Tags Eighth Amendment
Tag: Eighth Amendment
Today, Sept. 28, lawyers and mediators with Prisoner Hunger Strike Solidarity’s mediation team confirm that at least 6,000 prisoners throughout California are resuming the hunger strike that began in July. The expansion of the strike demonstrates that CDCR’s atrocious practices and brutal conditions are in fact a system-wide issue and endemic of the CDCR. Support the prisoners in winning their demands! Call Gov. Jerry Brown and urge him to make the CDCR comply with the prisoners’ demands!
Solitary confinement in the Pelican Bay State Prison Security Housing Unit (SHU) is a reflection of our inhumane treatment and clearly violates our constitutional rights under the First, Fifth, Eighth and 14th Amendments.
On May 23, the U.S. Supreme Court handed down a 5-4 decision ordering California to release tens of thousands of inmates from its overcrowded prisons on the grounds that their living conditions – including lethally inadequate healthcare – were so intolerable as to be “cruel and unusual punishment.”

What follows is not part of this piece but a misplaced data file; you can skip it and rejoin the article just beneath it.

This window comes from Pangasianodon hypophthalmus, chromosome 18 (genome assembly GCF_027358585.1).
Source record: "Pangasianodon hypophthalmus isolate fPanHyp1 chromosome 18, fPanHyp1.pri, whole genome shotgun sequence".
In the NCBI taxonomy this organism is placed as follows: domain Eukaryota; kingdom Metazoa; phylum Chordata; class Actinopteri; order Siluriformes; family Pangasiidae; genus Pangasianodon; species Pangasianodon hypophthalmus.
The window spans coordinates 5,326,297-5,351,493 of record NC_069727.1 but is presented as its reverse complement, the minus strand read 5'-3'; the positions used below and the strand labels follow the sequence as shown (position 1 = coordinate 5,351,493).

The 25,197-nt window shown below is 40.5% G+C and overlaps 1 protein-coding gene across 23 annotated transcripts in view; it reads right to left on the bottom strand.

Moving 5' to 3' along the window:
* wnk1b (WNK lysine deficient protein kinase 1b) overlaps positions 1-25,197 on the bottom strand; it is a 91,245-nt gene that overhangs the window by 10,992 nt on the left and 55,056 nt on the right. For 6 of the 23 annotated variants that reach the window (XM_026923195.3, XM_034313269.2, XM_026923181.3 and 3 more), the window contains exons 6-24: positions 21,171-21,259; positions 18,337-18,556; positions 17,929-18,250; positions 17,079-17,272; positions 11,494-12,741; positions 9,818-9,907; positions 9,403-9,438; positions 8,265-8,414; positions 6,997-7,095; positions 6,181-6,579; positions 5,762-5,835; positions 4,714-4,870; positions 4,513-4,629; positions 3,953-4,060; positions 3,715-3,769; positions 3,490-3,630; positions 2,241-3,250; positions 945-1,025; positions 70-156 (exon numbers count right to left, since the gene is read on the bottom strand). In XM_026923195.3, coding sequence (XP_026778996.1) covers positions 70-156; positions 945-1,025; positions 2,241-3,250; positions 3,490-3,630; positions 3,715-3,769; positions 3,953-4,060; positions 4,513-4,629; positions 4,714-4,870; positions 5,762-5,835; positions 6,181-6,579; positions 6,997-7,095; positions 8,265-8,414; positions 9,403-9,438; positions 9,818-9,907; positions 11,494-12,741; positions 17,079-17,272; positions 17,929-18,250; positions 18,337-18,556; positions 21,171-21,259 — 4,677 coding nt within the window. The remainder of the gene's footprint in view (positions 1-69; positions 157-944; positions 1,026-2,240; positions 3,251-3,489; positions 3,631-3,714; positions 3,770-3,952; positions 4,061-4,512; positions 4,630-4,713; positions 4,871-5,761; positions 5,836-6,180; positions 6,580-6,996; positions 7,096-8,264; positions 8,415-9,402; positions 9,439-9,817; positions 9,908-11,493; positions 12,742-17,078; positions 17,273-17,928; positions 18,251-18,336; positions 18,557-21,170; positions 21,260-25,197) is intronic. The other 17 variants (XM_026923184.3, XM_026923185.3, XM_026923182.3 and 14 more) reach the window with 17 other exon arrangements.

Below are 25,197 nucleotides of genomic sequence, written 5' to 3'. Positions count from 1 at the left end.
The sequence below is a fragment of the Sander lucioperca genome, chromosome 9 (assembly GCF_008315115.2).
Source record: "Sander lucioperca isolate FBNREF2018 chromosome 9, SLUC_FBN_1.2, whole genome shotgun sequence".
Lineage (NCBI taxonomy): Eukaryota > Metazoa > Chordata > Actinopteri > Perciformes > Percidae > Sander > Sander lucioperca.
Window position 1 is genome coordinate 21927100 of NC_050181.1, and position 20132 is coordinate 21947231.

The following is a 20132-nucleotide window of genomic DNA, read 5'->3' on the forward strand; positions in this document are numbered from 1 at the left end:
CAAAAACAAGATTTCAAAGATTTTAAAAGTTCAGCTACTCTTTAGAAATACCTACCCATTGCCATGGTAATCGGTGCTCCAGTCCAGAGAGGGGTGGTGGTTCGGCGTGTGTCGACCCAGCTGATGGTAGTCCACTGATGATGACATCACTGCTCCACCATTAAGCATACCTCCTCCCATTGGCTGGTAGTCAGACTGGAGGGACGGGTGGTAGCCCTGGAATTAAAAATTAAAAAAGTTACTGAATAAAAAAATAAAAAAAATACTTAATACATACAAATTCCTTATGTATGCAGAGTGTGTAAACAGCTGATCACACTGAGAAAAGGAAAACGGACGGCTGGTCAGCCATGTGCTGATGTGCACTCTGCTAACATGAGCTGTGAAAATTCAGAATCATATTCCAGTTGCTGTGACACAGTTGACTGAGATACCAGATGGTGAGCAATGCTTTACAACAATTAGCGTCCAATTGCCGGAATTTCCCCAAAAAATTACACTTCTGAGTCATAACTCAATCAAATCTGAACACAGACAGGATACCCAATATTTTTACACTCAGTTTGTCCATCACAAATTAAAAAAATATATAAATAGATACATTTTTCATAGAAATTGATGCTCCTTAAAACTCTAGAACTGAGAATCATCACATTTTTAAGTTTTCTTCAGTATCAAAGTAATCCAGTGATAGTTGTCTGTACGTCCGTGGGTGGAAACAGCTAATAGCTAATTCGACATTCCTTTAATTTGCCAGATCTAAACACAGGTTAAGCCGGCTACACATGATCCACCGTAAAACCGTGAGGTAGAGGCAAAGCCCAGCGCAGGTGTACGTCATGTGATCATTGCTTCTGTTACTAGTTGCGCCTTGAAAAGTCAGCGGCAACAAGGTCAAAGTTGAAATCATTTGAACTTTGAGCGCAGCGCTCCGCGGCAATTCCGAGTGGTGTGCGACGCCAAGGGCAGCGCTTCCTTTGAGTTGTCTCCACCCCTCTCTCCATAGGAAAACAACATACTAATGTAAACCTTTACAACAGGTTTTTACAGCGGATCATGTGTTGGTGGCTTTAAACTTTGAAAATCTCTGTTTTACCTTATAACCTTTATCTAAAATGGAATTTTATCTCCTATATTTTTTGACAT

Although on a very small scale (which by no means diminishes the deed), we, the people, have wrought a revolution – “a sudden and momentous change in a situation” – and accomplished in 12 days what the powers that be have repeatedly told us would never happen.
Three prisoners sentenced to death for their leadership of the 1993 Lucasville rebellion, now at Ohio State Penitentiary, have been on hunger strike since Jan. 3. An Open Letter that will be presented to prison officials at tomorrow's rally has collected more than 500 signatures from Ohio, many other states and all across the globe, among them many prominent citizens. Buses are bringing supporters from far and wide to the rally.
Prisoners in at least six Georgia prisons went on strike Dec. 9. On Friday, Dec. 17, a strong, positive, fiercely determined and highly spirited march and two rallies took place in downtown Oakland despite the driving rain in support of those prisoners, whose strike has become the largest in U.S. history.
What is so extraordinary about this action besides its statewide character is its unity among the prisoners — Black, Latino, white, Muslims, Christians, Rastafarians — to achieve their central demand to be treated as human beings, not slaves or animals.
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